Dallas Art Fair Offers a Streamlined Intro to Contemporary Art
This weekend the Dallas Art Fair returns for its seventh year, with more than 90 exhibitions of contemporary art taking over the fair's usual venue, the Fashion Industry Gallery in the Arts District. Galleries from locales as distant as Europe and China will be represented, but there are also nine Dallas galleries in the mix, including newcomer Zhulong Gallery. The fair itself runs Friday through Sunday, but related arts programming begins Wednesday night, when the Dallas Museum of Art will premiere a work by performance artist Ei Arakawa and The Power Station and Dallas Contemporary will celebrate exhibition openings.
Dallas Art Fair was founded by real-estate developer John Sughrue and gallerist Chris Byrne, who sought to create the kind of fair they would most like to attend. "It's kind of like how Picasso once said, 'If someone was making the paintings already I wouldn't have to make them,'" Byrne says. Mainly, they hoped their fair would be streamlined and cohesive, while also delivering on quality. "Some of the fairs at the time we started had gotten very big. They were difficult to manage," he says. "Our schedule of events is still a linear thing. It would be a long week but you could do everything."
Byrne, who is in charge of assembling the galleries, has always focused on ones connected to collectors and institutions in Dallas. In their first year 35 galleries exhibited, a number that has swelled each year as past exhibitors refer them to new ones, lending the fair the intimate, cohesive feel they were after. "We've never had an application [to participate] or anything," Byrne says. "The galleries that have participated in the past are the election committee. Which I think has made the atmosphere."
The involvement of galleries from across the country and even the world demonstrates the growing interest in Dallas as a city for art. When asked how the Dallas galleries fit into the picture, he's hesitant to consider them as a separate entity, since he feels the work they show is of equal caliber. "The work is international and should be seen in that context," he says. Among the Dallas galleries exhibiting this year are Ro2 Art, Barry Whistler Gallery, Kirk Hopper Fine Art, Conduit Gallery and Zhulong Gallery.
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Zhulong is the sole newcomer in that group, although Aja Martin, director of Zhulong, is not new to Dallas Art Fair. She's been attending for years, and says that when Byrne visited Zhulong shortly after it opened, the decision to join was easy. "I think the Dallas Art Fair is very special," she says. "The organizers do so well folding in the institutions and the population with the programming that they do."
Zhulong Gallery's exhibit will focus on the relationship between art and technology -- specifically the notion of the "anachronistic texture of the present," or the way the present is affected by the past and the future. The works will include video, projections and even new printing techniques like ultra-violet ink cured directly onto metal. Martin adds that because technology can be integrated with many different forms of art, and their price range will be wide, they expect to have something for everyone.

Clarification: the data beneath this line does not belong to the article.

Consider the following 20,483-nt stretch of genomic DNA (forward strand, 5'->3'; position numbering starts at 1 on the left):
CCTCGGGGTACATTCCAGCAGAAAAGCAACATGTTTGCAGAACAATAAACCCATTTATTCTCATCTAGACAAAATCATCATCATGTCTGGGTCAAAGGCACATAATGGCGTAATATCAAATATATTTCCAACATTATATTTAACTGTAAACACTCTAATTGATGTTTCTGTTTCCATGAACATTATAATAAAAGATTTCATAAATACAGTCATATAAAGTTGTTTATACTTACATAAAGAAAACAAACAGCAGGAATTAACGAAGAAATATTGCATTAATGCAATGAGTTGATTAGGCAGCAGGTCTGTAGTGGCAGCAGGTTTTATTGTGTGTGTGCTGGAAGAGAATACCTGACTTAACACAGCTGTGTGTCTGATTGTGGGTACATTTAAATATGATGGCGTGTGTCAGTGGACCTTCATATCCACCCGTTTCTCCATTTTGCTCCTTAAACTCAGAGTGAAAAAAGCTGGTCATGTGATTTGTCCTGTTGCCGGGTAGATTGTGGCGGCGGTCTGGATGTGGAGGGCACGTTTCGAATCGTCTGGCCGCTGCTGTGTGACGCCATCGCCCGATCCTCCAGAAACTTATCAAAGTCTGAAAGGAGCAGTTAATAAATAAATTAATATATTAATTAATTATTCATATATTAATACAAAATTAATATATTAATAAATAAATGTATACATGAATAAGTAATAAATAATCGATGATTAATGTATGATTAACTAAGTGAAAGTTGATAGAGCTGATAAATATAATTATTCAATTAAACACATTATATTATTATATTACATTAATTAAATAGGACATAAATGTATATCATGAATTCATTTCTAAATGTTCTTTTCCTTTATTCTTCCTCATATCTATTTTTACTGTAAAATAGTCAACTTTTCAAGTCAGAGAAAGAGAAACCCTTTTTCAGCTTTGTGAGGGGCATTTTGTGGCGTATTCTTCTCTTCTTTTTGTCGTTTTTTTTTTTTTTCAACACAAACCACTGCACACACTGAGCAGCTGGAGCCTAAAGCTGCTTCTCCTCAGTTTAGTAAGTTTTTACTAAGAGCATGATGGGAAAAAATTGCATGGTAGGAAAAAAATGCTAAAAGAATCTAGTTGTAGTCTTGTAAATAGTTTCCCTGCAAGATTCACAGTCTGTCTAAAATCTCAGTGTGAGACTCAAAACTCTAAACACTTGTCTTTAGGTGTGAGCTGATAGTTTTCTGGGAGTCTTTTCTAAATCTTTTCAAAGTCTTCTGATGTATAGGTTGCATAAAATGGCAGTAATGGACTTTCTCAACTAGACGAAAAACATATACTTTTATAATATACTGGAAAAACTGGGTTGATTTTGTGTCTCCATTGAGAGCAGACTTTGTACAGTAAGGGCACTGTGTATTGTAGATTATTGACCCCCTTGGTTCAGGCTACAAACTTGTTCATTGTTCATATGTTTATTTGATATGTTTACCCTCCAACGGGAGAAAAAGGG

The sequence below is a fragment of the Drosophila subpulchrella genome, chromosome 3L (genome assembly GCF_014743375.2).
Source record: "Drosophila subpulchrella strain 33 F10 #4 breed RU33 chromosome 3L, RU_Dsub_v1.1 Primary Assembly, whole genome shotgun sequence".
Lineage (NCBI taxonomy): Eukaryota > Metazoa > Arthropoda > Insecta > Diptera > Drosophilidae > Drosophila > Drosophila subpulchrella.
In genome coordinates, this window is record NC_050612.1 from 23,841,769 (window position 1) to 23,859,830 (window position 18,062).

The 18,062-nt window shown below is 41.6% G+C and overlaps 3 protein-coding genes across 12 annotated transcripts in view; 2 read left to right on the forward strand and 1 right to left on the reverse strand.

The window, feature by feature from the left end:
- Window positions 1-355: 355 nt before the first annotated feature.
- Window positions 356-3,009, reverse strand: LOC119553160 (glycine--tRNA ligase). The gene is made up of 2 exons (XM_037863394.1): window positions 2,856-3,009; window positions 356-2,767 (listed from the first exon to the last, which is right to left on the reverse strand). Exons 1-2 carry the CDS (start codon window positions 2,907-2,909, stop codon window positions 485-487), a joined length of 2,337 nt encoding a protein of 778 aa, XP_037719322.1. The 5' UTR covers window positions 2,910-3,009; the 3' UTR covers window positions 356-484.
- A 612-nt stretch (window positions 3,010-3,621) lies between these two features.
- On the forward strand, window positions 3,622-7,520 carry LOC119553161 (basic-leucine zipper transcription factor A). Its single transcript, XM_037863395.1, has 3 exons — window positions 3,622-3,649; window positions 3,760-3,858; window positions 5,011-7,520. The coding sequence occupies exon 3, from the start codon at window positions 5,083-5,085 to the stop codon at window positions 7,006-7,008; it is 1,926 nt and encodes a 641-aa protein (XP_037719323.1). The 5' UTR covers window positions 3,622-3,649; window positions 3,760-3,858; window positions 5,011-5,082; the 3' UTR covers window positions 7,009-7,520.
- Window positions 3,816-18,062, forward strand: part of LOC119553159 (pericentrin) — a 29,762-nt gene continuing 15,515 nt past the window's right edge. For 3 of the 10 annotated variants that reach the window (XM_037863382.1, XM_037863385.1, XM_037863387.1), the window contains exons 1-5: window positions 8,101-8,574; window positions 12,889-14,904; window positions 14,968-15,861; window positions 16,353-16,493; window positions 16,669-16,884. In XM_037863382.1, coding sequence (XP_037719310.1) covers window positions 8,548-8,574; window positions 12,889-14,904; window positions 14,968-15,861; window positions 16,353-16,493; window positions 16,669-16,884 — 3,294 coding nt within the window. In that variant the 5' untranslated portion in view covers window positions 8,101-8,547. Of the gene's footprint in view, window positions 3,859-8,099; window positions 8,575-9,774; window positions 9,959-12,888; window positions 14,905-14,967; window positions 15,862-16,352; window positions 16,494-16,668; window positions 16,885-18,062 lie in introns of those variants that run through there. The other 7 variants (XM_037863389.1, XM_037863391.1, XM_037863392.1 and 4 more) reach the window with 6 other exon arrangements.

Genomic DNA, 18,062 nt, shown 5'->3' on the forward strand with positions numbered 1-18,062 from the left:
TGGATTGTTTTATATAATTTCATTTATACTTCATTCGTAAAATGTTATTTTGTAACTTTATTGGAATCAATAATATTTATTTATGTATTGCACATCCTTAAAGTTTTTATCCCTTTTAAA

She's excited to show the visiting galleries and collectors what the Dallas art scene has to offer, and also to introduce Zhulong to plenty of Dallasites. "I'm proud to show the artists that we work with and our edge toward programming. [The fair is] one more rung on the ladder for the ascension that Dallas is taking," Martin says. "I also wanted to make a really huge impact cause this is our introduction to Dallas for many people."
Byrne emphasizes that the fair will appeal to everyone from the beginning art student to the seasoned collector. "[People think] contemporary art [is] difficult and not so accessible ... art fairs in general are sort of the antithesis of that," Byrne says. He attributes that accessibility to the presence of the gallery owners and many of the artists, who will be available to discuss the work with visitors.
As for the surrounding programming, which will take place at various art institutions around Dallas, Byrne says some of the events he's most looking forward to include the Jos De Gruyter and Harald Thys exhibit at The Power Station and the David Salle and Nate Lowman exhibit at Dallas Contemporary, both opening on Wednesday; MTV RE:DEFINE at Goss-Michael on Friday evening; and Saturday's Art Ball at the Dallas Museum of Art. On Thursday, Dallas Art Fair will once again host a preview gala benefiting the DMA, Nasher Sculpture Center and Dallas Contemporary. "I'm really honored [to work with those institutions] and I think it says something about the city, that it works together and it's collaborative," he says.
Once this week has passed, Byrne and John Sughrue will wipe the slate clean and begin the yearlong endeavor of organizing the 2016 Dallas Art Fair, but that doesn't mean a halt to their involvement in arts programming. They organize events at collectors' homes and galleries throughout the year. "I like to think of Dallas Art Fair as more than a four-day event," Byrne says. "What's happening there extends beyond -- the projects that come out of it go through the year."
Dallas Art Fair is located in the Fashion Industry Gallery at 1807 Ross Ave.; fair hours are 11 a.m.-7 p.m. Friday and Saturday, and 12 p.m.-6 p.m. Sunday; tickets start at $25 for a one-day pass; to purchase tickets and find a list of participating galleries and a full schedule of events, visit dallasartfair.com.
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